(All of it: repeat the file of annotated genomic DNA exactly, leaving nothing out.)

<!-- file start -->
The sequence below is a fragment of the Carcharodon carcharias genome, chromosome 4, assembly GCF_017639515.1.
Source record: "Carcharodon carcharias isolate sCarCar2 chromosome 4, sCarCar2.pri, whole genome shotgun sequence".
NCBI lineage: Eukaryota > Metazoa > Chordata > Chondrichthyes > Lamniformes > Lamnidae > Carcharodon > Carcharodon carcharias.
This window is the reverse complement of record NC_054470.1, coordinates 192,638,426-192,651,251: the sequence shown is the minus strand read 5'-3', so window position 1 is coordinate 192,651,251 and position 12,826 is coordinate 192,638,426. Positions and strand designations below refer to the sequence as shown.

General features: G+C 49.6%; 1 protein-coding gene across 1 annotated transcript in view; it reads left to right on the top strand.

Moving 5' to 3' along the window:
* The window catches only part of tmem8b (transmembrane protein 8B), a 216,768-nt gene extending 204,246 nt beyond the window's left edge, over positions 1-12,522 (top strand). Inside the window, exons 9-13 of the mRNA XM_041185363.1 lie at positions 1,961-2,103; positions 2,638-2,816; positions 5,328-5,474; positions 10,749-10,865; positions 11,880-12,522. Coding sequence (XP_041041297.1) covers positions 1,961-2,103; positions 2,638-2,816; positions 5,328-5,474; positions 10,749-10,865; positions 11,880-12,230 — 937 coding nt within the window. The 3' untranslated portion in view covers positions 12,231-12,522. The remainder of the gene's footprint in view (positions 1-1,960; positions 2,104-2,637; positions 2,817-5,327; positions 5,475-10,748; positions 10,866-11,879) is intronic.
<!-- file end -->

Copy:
The sequence below is a fragment of the Carcharodon carcharias genome, chromosome 4, assembly GCF_017639515.1.
Source record: "Carcharodon carcharias isolate sCarCar2 chromosome 4, sCarCar2.pri, whole genome shotgun sequence".
NCBI lineage: Eukaryota > Metazoa > Chordata > Chondrichthyes > Lamniformes > Lamnidae > Carcharodon > Carcharodon carcharias.
This window is the reverse complement of record NC_054470.1, coordinates 192,638,426-192,651,251: the sequence shown is the minus strand read 5'-3', so window position 1 is coordinate 192,651,251 and position 12,826 is coordinate 192,638,426. Positions and strand designations below refer to the sequence as shown.

General features: G+C 49.6%; 1 protein-coding gene across 1 annotated transcript in view; it reads left to right on the top strand.

Moving 5' to 3' along the window:
* The window catches only part of tmem8b (transmembrane protein 8B), a 216,768-nt gene extending 204,246 nt beyond the window's left edge, over positions 1-12,522 (top strand). Inside the window, exons 9-13 of the mRNA XM_041185363.1 lie at positions 1,961-2,103; positions 2,638-2,816; positions 5,328-5,474; positions 10,749-10,865; positions 11,880-12,522. Coding sequence (XP_041041297.1) covers positions 1,961-2,103; positions 2,638-2,816; positions 5,328-5,474; positions 10,749-10,865; positions 11,880-12,230 — 937 coding nt within the window. The 3' untranslated portion in view covers positions 12,231-12,522. The remainder of the gene's footprint in view (positions 1-1,960; positions 2,104-2,637; positions 2,817-5,327; positions 5,475-10,748; positions 10,866-11,879) is intronic.